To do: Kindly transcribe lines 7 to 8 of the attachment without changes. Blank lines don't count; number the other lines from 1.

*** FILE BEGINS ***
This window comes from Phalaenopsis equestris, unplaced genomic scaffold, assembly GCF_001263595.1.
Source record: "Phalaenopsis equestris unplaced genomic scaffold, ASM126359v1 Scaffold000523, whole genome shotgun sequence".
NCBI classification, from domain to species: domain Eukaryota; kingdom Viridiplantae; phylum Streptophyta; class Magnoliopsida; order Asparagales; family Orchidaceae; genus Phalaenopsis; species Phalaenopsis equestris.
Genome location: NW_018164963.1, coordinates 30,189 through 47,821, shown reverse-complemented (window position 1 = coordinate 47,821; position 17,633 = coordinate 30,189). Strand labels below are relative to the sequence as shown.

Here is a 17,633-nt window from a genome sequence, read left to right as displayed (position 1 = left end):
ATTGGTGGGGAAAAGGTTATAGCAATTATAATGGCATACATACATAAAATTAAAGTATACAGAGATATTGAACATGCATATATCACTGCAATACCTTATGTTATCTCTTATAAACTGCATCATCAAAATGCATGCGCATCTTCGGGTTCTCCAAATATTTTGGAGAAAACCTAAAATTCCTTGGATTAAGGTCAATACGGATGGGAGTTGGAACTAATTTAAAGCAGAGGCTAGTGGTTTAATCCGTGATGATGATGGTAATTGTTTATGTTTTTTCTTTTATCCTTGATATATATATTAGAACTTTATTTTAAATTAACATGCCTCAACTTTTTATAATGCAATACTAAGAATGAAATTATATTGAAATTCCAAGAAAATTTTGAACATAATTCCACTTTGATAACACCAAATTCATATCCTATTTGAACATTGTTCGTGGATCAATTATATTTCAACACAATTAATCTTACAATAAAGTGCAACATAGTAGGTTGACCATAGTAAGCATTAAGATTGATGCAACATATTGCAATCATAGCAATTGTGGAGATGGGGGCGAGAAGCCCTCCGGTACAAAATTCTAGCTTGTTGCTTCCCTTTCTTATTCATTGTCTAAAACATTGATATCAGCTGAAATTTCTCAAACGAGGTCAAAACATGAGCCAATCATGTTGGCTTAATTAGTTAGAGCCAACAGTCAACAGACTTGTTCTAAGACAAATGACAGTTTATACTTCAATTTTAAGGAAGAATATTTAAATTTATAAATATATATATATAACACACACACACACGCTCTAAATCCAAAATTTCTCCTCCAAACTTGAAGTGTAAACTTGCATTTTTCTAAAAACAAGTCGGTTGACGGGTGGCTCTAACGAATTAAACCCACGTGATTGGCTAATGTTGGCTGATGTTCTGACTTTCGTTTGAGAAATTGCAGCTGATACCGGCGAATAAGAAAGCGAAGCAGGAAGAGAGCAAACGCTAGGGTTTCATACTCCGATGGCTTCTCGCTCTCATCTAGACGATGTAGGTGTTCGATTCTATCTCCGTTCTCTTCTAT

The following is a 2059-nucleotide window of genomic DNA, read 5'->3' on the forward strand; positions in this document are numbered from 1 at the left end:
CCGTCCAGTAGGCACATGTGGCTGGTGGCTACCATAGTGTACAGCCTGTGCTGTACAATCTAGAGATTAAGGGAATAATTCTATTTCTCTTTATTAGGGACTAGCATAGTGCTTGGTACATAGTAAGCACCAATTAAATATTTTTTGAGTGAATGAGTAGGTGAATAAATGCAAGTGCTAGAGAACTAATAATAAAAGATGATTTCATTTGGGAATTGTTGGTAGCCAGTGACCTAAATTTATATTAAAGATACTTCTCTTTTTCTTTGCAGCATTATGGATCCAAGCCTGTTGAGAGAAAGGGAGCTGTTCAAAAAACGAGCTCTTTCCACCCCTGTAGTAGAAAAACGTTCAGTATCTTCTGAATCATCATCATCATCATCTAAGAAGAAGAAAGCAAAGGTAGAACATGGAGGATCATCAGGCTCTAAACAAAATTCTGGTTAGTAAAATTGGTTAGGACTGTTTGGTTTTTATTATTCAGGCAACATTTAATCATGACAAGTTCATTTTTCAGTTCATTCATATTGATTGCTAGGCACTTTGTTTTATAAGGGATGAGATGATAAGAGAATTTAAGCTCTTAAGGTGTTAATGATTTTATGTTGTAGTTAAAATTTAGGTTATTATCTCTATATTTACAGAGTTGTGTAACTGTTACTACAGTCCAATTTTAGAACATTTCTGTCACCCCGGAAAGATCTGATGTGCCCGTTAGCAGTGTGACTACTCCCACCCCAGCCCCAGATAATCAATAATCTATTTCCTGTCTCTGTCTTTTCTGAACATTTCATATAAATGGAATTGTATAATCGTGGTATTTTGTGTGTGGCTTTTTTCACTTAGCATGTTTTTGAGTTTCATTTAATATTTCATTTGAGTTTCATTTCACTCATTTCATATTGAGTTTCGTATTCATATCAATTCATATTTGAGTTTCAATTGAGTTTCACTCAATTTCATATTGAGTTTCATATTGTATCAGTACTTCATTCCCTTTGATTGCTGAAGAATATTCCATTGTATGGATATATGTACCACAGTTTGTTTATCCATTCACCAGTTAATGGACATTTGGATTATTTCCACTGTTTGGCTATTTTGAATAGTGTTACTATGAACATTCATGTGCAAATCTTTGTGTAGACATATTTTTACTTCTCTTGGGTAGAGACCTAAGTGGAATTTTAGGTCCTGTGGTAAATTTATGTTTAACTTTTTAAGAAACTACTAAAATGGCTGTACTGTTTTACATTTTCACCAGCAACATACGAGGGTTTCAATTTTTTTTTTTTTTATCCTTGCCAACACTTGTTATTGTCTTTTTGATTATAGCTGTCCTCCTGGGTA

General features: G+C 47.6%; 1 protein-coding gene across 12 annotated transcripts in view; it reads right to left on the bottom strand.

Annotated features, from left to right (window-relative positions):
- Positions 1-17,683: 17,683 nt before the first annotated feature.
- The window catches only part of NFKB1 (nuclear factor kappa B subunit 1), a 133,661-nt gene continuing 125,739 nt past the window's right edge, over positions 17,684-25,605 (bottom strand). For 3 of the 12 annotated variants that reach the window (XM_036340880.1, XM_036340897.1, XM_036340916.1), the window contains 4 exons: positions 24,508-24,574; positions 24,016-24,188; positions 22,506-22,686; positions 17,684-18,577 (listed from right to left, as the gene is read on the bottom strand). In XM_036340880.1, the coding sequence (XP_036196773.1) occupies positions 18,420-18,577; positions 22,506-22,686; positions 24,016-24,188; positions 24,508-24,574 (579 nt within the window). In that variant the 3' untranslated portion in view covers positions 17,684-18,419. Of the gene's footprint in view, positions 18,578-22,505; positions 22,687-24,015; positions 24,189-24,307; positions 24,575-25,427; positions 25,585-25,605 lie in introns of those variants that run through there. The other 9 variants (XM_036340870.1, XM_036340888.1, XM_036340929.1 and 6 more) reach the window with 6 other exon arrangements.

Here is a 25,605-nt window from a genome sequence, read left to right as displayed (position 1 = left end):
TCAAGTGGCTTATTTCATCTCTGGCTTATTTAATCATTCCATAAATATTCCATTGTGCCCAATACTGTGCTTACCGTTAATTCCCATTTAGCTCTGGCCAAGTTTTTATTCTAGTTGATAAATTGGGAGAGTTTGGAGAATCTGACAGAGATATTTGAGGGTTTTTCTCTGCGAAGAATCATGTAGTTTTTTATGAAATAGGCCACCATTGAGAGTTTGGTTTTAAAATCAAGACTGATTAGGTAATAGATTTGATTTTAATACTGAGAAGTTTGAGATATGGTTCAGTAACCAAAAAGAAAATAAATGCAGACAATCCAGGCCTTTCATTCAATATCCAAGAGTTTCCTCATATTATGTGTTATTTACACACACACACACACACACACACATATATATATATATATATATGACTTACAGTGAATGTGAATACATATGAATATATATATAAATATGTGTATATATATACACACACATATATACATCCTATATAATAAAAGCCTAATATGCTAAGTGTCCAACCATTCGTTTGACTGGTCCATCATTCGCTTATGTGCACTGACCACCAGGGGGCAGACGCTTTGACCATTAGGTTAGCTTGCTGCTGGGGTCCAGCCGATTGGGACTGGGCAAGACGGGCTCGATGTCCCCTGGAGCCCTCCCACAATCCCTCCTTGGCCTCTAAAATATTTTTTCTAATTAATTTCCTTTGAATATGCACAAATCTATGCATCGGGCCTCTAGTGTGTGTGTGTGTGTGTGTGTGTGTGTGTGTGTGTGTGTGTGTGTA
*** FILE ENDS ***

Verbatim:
The following is a 2059-nucleotide window of genomic DNA, read 5'->3' on the forward strand; positions in this document are numbered from 1 at the left end:
CCGTCCAGTAGGCACATGTGGCTGGTGGCTACCATAGTGTACAGCCTGTGCTGTACAATCTAGAGATTAAGGGAATAATTCTATTTCTCTTTATTAGGGACTAGCATAGTGCTTGGTACATAGTAAGCACCAATTAAATATTTTTTGAGTGAATGAGTAGGTGAATAAATGCAAGTGCTAGAGAACTAATAATAAAAGATGATTTCATTTGGGAATTGTTGGTAGCCAGTGACCTAAATTTATATTAAAGATACTTCTCTTTTTCTTTGCAGCATTATGGATCCAAGCCTGTTGAGAGAAAGGGAGCTGTTCAAAAAACGAGCTCTTTCCACCCCTGTAGTAGAAAAACGTTCAGTATCTTCTGAATCATCATCATCATCATCTAAGAAGAAGAAAGCAAAGGTAGAACATGGAGGATCATCAGGCTCTAAACAAAATTCTGGTTAGTAAAATTGGTTAGGACTGTTTGGTTTTTATTATTCAGGCAACATTTAATCATGACAAGTTCATTTTTCAGTTCATTCATATTGATTGCTAGGCACTTTGTTTTATAAGGGATGAGATGATAAGAGAATTTAAGCTCTTAAGGTGTTAATGATTTTATGTTGTAGTTAAAATTTAGGTTATTATCTCTATATTTACAGAGTTGTGTAACTGTTACTACAGTCCAATTTTAGAACATTTCTGTCACCCCGGAAAGATCTGATGTGCCCGTTAGCAGTGTGACTACTCCCACCCCAGCCCCAGATAATCAATAATCTATTTCCTGTCTCTGTCTTTTCTGAACATTTCATATAAATGGAATTGTATAATCGTGGTATTTTGTGTGTGGCTTTTTTCACTTAGCATGTTTTTGAGTTTCATTTAATATTTCATTTGAGTTTCATTTCACTCATTTCATATTGAGTTTCGTATTCATATCAATTCATATTTGAGTTTCAATTGAGTTTCACTCAATTTCATATTGAGTTTCATATTGTATCAGTACTTCATTCCCTTTGATTGCTGAAGAATATTCCATTGTATGGATATATGTACCACAGTTTGTTTATCCATTCACCAGTTAATGGACATTTGGATTATTTCCACTGTTTGGCTATTTTGAATAGTGTTACTATGAACATTCATGTGCAAATCTTTGTGTAGACATATTTTTACTTCTCTTGGGTAGAGACCTAAGTGGAATTTTAGGTCCTGTGGTAAATTTATGTTTAACTTTTTAAGAAACTACTAAAATGGCTGTACTGTTTTACATTTTCACCAGCAACATACGAGGGTTTCAATTTTTTTTTTTTTTATCCTTGCCAACACTTGTTATTGTCTTTTTGATTATAGCTGTCCTCCTGGGTA